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CUSTODY AND ACCESS - Removal of child from jurisdiction

Tuesday, July 16, 2019 @ 8:47 AM  


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Appeal by the mother from the dismissal of her application to allow her to move with the parties’ five-year-old child from the interior of BC to the Lower Mainland for purposes of obtaining a university degree necessary for anticipated employment as a probation officer. The mother had primary care since the parties’ separation in 2015. The child was born in 2014. The mother returned to part-time employment as a house cleaner shortly after the child was born. Although she completed a College diploma program, she reached the point in her studies where she must attend a university to secure the necessary degree for her career goal. She was accepted to a university program in the Lower Mainland and qualified for bursaries and scholarships and student loans. The mother advanced a plan that would have allowed for continued parenting by the father, but to a different schedule.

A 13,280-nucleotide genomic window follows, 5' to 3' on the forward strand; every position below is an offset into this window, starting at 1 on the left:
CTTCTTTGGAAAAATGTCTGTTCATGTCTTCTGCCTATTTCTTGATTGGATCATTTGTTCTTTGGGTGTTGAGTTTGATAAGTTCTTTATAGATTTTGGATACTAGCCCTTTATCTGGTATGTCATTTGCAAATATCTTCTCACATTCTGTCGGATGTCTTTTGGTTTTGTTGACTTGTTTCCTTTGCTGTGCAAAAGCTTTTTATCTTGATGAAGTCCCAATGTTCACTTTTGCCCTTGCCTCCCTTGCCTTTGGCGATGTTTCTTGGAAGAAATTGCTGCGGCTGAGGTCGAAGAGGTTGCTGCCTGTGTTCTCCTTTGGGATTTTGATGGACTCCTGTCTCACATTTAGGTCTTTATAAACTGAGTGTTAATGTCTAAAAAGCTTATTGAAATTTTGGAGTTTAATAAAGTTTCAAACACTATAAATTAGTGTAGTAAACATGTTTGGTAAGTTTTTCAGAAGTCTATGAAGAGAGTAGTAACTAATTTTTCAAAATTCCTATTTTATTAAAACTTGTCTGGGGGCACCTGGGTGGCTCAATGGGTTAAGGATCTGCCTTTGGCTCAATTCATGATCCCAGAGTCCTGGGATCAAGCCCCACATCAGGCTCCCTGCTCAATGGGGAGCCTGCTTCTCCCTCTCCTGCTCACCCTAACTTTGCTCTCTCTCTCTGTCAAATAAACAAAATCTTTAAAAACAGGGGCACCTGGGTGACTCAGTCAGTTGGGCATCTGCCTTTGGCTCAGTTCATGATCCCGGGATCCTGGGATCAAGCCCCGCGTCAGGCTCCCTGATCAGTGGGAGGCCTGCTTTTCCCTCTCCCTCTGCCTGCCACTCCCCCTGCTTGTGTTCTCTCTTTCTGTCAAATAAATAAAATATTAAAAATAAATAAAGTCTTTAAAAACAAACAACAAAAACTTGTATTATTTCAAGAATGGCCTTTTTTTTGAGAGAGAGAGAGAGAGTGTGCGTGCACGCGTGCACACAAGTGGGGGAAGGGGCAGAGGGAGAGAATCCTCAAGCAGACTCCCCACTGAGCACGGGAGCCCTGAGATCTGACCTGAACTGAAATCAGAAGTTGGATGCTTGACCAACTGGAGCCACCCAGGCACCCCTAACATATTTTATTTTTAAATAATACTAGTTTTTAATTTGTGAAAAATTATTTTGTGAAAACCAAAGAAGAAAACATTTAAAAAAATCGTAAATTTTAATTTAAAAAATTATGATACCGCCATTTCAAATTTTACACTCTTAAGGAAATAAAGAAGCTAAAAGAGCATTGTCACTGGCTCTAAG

HELD: Appeal allowed. The application was allowed. The judge’s approach of focusing on the benefits of the status quo, in failing to consider the mother’s proposal against the father’s proposal, and in focusing on the need for the mother to attend University in person, reflected a fundamental misapprehension of the court’s task. By focusing his attention on the short-term impact of the move on the child’s relationship with his father, the judge failed to incorporate his own conclusion that any dramatic and sudden change to the mother’s role in the child’s life could be expected to have adverse effects on the child’s well-being and failed to reflect that the mother had been the primary caregiver. The judge effectively excluded the question as to whether it was in the child’s best interests to live with the mother in the arrangement she presented to the court or with the father in the arrangement he presented to the court. By expressly contemplating orders that would have a significant impact upon the parental relationship, the Family Law Act demonstrated that it was not positioned either for or against change. By directing his attention to whether online education, in time, would provide an adequate education to enable the mother to obtain better employment opportunities, the trial judge intruded into the mother’s self-determination that the quickest, most cost effective, most learning-effective, and broadest education would be achieved by in-person attendance at the University.

Duggan v. White, [2019] B.C.J. No. 1010, British Columbia Court of Appeal, M.E. Saunders, H. Groberman and J.J.L. Hunter JJ.A., June 6, 2019. Digest No. TLD-July152019006